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Giulia Cassarà – Meet the Mentor

I’m a Silicon Valley Tech entrepreneur, researcher, and Ph.D. student in Data Science. I use my research and entrepreneurship skills every day across different situations.
Giulia Cassara

Researcher, Intel

Why did you decide to become a mentor?
Leadership is a skill that requires practice, and the best way is through mentorship. Mentorship is a reciprocal, interdependent relationship. As a mentor, I teach and learn from the mentee and vice versa. In my role as CTO, I lead the company’s technical initiatives, and in my role as a Ph.D. student, I tutor many people and assist with thesis work. Moreover, I enjoy helping people in my community and being valuable to them. Knowing I have made a difference in someone’s life makes me feel fulfilled.

How did you get your career start?
At the beginning of my bachelor’s studies in Computer Science and Engineering, I had a close friend who managed a team for a large company. He noticed my potential and taught me helpful stuff and the necessary mindset to solve any problem. He also encouraged me to explore other topics like psychology, management, and business because I had that attitude. It was the best advice ever! The proper guidance of a mentor can change your perspective on things and yourself. After several years I founded a company with my life partner while doing my master’s degree and Ph.D. later. Usually, everyone puts themself some limits, but I am from another opinion. You should do what you want, not what other expects you to do.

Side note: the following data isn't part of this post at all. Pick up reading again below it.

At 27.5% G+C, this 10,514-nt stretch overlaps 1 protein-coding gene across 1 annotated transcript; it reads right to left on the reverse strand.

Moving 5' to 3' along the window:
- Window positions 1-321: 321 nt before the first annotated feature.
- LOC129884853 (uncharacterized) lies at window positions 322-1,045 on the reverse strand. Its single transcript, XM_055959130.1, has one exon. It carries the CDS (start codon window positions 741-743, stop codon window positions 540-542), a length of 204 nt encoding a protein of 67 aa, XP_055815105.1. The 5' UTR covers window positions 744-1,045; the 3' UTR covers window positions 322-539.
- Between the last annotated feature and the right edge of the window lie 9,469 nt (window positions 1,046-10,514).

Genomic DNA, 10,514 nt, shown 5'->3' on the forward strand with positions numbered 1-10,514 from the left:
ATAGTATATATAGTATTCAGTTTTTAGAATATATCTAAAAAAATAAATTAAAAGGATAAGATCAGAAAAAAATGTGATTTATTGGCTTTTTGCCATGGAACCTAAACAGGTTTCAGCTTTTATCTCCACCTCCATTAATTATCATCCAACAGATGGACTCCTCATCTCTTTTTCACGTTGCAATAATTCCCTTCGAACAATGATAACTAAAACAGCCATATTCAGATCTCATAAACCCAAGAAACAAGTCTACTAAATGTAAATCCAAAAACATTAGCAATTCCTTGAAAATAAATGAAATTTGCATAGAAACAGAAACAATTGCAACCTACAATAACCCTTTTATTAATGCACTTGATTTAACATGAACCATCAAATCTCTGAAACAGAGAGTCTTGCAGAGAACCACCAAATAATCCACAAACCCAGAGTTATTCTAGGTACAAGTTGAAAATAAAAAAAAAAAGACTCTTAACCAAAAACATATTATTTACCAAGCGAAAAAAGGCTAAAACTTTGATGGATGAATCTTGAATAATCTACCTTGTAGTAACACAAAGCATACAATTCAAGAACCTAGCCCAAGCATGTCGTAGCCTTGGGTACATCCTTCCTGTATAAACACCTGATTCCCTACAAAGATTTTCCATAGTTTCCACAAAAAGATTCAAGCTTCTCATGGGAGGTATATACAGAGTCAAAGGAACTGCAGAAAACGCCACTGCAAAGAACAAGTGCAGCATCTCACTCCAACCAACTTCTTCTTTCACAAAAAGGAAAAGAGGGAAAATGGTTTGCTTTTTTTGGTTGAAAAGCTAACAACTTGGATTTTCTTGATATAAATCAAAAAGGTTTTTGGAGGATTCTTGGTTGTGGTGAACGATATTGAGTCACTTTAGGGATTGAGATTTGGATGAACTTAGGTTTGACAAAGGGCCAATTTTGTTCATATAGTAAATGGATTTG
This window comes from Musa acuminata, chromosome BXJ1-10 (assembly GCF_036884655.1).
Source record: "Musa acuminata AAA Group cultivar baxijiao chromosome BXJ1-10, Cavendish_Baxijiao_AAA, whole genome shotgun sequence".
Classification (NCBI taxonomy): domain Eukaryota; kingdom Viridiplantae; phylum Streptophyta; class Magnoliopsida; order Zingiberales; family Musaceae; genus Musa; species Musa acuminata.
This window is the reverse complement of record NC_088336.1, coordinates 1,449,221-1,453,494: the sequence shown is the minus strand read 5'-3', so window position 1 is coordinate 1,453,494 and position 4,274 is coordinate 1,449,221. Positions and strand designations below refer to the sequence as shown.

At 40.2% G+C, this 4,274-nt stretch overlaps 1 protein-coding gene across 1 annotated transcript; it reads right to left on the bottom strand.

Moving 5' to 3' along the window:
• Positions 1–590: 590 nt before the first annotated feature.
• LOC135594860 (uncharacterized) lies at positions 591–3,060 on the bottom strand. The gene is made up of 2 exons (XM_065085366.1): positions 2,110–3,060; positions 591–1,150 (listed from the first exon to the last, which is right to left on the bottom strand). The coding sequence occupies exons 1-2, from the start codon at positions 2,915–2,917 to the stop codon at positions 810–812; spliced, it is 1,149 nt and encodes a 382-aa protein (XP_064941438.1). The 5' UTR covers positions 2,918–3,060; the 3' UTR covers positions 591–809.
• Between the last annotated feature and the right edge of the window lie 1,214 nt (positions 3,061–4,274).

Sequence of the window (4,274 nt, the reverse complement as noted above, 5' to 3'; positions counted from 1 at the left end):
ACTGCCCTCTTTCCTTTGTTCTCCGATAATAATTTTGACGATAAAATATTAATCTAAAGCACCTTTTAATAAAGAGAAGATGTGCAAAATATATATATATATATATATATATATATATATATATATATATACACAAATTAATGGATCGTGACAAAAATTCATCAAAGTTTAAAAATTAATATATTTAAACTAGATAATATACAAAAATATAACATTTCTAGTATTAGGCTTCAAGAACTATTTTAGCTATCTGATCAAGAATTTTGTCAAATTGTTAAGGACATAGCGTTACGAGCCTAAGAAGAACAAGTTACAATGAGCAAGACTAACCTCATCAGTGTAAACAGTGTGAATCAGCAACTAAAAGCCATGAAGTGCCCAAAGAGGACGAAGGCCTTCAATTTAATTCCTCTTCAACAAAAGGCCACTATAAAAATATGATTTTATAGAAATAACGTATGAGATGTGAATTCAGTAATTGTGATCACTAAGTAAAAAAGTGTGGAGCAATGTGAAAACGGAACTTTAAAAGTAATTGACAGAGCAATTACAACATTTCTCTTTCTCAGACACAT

What do mentees usually come to you for?
Many mentees need help with some technical problems in their daily jobs. They feel overwhelmed by the abundance of online data science material and need a reasonable learning path based on their background. Usually, mentees ask me to help them change careers and give guidance on the required data science and machine learning skills needed for a particular position. Some want help building a portfolio of activities, and I give them practical strategies to stand out against the crowd. I actively listen to their problems and comfort them when they feel insecure. It is necessary to keep the causes of stress in check, adapt to the situation, and move forward. Mentorship is a two-way relationship; I expect the mentee to be active and sincere with feedback. Initially, I ask questions about my mentees’ lifestyles and how much effort they want to put into achieving their goals. Then, based on their background and long and short-term goals, I create a strategic roadmap of actions and skills necessary to develop to achieve these goals. Mentees can always expect a strategic friend that makes everything required to help them reach their goals.

What’s been your favourite mentorship success story so far?
My first mentee came to me desperately when his job demanded a time series classifier. The data was messy and hence difficult to handle by standard procedures. It was challenging, but he was willing and determined, so we could successfully deliver the task. Then, I helped him feel more confident about his technical skills by giving him a learning path best suited for this background and the amount of time he was willing to put in. He ended his mentorship feeling grateful and ready to move forward in his career.

What are you getting out of being a mentor?
Unlike lecturing, much of what happens in mentorship meetings is open dialogue. Because of that, I get my perspectives regularly opened and sometimes challenged. It is an excellent opportunity to strengthen and deepen my relationships and keep my existing skills strong. As I previously said before, mentorship is a two-way form of relationship. Hearing what my mentees say and their perspectives help me grow and develop my own. Some of the people I mentor are in high management positions, and because of that, I hear and learn about their experiences, and I can use them to build my leadership perspective. Finally, it feels so good to help individuals find solutions and get where they want to go!

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